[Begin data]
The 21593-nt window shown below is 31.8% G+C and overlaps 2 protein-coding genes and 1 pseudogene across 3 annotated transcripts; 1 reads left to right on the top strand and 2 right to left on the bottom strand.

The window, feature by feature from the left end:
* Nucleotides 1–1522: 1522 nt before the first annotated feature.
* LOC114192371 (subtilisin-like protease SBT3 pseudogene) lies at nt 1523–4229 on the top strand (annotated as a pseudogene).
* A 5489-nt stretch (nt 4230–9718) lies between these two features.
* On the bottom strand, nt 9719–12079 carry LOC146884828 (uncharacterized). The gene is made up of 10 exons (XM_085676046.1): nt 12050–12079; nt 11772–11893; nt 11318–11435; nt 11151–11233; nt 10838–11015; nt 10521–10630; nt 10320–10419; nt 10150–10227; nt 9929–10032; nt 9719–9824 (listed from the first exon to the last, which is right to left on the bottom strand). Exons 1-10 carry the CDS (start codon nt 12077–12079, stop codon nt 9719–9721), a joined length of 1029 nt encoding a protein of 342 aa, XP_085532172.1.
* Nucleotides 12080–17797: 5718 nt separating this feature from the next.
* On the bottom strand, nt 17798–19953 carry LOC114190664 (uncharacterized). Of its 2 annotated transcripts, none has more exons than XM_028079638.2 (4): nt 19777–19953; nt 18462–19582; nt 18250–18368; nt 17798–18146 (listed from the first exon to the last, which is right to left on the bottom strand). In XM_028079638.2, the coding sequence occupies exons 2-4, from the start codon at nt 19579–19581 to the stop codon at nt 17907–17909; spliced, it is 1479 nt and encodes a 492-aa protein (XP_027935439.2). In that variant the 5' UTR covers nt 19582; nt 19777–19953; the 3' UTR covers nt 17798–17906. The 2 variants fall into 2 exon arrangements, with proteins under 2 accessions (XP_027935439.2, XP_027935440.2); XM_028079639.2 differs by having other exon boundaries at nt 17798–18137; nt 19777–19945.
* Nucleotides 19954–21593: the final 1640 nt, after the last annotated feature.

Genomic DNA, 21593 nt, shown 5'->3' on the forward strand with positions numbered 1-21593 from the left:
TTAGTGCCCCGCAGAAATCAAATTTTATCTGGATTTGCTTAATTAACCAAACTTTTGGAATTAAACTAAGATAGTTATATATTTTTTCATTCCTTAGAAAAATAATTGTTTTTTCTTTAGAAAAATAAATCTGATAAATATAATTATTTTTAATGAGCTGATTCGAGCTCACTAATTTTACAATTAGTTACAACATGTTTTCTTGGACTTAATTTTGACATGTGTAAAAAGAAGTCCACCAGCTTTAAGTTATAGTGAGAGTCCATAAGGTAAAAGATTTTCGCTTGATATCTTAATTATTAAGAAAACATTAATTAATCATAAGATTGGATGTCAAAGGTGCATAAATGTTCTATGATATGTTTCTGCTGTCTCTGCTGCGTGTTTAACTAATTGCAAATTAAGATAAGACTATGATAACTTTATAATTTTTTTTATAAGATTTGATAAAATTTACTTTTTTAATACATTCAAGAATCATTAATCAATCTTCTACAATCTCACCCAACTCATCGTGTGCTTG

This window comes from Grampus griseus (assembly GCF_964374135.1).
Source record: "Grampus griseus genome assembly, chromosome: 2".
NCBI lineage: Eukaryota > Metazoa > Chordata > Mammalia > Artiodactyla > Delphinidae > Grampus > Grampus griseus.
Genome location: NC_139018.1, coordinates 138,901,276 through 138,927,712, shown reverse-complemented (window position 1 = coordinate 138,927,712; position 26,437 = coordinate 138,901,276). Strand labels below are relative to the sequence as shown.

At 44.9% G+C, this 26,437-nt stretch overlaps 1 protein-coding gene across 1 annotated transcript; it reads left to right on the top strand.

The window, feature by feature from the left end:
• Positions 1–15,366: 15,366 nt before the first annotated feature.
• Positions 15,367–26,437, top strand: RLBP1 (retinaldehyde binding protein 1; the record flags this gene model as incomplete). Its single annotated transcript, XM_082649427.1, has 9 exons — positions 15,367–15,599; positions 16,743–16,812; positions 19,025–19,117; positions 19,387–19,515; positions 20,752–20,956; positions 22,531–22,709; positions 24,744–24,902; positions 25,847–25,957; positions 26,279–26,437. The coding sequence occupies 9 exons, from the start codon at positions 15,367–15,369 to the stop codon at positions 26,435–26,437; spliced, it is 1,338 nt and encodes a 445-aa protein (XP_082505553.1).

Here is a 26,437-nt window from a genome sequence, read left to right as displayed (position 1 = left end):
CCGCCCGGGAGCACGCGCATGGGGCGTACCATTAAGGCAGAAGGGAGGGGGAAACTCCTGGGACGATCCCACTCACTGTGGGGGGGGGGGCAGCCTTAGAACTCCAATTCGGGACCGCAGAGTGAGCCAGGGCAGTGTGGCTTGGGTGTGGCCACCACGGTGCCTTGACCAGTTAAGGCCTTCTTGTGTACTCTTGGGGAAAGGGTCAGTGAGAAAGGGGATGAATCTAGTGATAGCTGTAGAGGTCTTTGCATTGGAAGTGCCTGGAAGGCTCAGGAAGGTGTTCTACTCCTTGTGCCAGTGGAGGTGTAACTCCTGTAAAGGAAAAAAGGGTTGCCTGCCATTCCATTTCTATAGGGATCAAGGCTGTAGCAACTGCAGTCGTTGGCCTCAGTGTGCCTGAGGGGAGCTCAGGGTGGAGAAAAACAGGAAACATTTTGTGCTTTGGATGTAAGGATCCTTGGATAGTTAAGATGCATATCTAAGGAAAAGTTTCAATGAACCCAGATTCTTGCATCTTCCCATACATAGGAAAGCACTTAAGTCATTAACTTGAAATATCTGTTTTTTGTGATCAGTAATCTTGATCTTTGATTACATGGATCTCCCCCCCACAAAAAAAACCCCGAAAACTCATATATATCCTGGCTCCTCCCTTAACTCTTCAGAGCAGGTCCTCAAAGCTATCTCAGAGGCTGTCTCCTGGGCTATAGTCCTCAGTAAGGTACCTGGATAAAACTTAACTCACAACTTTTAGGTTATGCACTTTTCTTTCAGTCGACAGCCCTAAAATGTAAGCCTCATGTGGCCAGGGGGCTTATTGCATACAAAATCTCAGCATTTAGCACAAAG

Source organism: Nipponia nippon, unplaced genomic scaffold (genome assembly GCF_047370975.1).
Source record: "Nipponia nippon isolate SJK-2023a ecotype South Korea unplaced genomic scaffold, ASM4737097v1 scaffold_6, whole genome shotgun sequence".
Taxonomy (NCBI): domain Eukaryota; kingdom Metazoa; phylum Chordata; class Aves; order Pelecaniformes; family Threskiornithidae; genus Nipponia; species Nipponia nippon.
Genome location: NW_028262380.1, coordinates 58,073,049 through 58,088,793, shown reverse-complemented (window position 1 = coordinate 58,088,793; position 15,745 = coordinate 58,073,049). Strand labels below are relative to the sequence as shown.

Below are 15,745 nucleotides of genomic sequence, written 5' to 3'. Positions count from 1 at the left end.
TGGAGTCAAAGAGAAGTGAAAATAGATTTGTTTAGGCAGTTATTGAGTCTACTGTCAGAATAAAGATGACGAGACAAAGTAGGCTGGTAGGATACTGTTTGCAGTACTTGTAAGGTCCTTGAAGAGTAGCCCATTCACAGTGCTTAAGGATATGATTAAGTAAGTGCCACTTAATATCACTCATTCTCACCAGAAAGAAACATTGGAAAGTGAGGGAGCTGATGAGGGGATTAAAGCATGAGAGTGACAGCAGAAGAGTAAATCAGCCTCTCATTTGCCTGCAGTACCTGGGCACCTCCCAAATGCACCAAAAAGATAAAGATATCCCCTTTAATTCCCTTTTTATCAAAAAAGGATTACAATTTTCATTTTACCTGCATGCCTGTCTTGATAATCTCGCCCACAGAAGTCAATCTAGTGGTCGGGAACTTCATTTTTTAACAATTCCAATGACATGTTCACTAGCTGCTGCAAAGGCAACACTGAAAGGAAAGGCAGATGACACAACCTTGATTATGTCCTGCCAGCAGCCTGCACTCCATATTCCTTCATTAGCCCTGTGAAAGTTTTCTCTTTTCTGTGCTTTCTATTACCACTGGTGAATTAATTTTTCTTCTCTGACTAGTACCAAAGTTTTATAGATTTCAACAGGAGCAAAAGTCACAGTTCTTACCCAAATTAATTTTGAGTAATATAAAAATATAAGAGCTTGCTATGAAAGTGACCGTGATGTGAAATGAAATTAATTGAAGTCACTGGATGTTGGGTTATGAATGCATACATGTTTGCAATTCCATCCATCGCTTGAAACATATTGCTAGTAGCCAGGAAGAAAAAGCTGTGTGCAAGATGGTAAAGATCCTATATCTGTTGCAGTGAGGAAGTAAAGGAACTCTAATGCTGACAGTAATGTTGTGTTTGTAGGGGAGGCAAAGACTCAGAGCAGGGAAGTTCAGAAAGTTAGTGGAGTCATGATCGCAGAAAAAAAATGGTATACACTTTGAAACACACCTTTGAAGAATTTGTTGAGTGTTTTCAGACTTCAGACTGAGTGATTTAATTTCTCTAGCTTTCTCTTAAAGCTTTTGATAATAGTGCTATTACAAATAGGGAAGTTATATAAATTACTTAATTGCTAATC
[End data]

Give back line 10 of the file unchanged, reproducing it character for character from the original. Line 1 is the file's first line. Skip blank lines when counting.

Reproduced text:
Genomic DNA, 21593 nt, shown 5'->3' on the forward strand with positions numbered 1-21593 from the left: